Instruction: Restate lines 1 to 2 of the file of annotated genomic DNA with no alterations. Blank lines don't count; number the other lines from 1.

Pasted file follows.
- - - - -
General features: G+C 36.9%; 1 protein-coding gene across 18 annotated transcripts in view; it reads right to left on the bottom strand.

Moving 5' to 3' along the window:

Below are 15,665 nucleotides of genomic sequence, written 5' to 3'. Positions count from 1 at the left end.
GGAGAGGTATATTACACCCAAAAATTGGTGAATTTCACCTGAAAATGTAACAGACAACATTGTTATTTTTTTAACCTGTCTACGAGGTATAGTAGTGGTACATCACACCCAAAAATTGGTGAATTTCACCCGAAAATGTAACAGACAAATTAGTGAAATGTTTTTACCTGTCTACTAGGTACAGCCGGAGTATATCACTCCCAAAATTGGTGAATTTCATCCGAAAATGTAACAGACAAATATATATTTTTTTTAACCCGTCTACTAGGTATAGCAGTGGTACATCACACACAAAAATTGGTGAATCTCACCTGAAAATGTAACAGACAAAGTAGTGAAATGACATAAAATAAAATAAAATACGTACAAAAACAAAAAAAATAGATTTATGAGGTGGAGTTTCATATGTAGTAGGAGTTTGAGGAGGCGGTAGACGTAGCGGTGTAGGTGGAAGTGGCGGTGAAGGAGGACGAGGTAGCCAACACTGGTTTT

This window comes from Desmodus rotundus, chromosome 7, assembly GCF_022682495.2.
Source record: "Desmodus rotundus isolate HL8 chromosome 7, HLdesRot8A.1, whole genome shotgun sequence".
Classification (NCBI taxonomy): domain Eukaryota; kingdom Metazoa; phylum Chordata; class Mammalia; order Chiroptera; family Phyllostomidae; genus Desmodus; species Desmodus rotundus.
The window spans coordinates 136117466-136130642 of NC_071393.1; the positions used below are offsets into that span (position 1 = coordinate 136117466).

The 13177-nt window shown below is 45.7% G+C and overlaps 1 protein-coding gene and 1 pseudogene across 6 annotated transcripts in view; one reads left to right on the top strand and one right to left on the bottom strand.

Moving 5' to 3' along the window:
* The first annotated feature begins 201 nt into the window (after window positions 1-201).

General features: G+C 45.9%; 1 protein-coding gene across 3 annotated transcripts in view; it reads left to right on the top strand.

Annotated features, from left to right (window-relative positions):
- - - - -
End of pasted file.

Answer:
General features: G+C 36.9%; 1 protein-coding gene across 18 annotated transcripts in view; it reads right to left on the bottom strand.

Moving 5' to 3' along the window: